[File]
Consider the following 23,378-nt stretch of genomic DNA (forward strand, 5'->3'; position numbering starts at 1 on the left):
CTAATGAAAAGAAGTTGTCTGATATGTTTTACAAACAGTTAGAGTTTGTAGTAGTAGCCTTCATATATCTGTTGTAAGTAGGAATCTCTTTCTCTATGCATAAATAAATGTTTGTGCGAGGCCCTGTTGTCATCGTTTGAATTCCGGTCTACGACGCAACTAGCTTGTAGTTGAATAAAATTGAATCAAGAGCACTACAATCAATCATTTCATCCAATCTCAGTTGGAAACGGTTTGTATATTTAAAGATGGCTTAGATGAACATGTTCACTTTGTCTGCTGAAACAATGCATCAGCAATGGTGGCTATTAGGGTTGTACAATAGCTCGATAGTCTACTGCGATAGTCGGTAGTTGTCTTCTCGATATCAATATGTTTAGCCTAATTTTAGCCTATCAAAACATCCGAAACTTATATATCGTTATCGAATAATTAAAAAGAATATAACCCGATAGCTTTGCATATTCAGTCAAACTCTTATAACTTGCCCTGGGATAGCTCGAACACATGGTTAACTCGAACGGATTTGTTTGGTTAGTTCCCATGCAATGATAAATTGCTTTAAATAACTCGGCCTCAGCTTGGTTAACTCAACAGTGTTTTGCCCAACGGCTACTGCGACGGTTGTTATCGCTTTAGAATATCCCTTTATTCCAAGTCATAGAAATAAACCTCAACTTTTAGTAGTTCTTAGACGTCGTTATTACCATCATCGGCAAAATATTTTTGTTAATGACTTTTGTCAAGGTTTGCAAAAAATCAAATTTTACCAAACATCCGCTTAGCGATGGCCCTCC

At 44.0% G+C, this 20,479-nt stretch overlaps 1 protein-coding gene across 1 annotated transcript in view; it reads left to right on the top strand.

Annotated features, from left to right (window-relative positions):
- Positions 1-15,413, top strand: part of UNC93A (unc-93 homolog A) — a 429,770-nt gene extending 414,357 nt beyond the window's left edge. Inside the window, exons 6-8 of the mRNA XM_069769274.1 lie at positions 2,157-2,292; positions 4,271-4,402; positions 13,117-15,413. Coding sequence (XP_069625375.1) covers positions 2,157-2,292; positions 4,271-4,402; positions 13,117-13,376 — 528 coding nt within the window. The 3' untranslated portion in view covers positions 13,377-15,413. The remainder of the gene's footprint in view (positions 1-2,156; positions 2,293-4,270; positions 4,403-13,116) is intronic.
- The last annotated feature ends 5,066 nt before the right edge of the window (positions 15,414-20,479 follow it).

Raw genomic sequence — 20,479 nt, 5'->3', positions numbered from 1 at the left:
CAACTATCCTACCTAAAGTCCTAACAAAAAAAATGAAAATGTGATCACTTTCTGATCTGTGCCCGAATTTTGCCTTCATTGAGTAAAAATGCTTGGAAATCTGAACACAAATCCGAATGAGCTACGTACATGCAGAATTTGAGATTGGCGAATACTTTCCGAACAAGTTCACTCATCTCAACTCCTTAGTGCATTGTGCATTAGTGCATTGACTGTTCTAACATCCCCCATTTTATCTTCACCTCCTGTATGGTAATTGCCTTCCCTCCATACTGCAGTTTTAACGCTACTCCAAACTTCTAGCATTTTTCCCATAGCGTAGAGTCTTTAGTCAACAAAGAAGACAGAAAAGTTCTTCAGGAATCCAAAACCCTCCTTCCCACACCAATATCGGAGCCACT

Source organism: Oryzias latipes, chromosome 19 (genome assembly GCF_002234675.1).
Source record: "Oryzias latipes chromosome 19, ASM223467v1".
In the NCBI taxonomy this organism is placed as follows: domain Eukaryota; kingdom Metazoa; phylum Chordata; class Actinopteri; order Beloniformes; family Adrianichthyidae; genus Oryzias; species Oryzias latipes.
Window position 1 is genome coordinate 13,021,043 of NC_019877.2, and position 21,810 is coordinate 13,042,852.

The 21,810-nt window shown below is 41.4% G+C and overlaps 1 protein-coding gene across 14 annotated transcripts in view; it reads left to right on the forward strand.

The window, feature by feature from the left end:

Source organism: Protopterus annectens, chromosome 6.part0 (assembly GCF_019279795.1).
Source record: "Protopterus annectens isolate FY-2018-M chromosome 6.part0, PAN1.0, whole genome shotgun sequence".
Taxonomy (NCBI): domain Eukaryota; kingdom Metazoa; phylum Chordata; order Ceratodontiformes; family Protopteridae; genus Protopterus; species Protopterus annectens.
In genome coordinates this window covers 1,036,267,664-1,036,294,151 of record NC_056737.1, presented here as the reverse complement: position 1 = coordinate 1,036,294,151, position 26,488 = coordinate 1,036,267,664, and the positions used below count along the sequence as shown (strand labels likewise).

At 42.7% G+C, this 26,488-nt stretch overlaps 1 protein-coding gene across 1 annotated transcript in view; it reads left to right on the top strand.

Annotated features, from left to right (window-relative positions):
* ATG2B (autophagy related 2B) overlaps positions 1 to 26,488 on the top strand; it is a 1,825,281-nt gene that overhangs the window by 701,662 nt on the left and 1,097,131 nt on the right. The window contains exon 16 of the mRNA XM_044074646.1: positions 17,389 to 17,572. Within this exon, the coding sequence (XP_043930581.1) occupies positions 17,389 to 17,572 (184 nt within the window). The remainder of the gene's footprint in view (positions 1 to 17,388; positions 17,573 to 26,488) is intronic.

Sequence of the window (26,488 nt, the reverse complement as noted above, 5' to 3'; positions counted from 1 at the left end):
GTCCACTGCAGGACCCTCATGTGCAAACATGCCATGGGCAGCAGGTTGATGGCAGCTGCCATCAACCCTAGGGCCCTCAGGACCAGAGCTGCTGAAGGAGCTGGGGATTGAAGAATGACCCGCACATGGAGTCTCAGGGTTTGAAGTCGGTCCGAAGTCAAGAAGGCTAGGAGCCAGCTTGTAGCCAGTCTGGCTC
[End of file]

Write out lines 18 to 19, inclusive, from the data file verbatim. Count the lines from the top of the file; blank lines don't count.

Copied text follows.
In genome coordinates this window covers 1,036,267,664-1,036,294,151 of record NC_056737.1, presented here as the reverse complement: position 1 = coordinate 1,036,294,151, position 26,488 = coordinate 1,036,267,664, and the positions used below count along the sequence as shown (strand labels likewise).

At 42.7% G+C, this 26,488-nt stretch overlaps 1 protein-coding gene across 1 annotated transcript in view; it reads left to right on the top strand.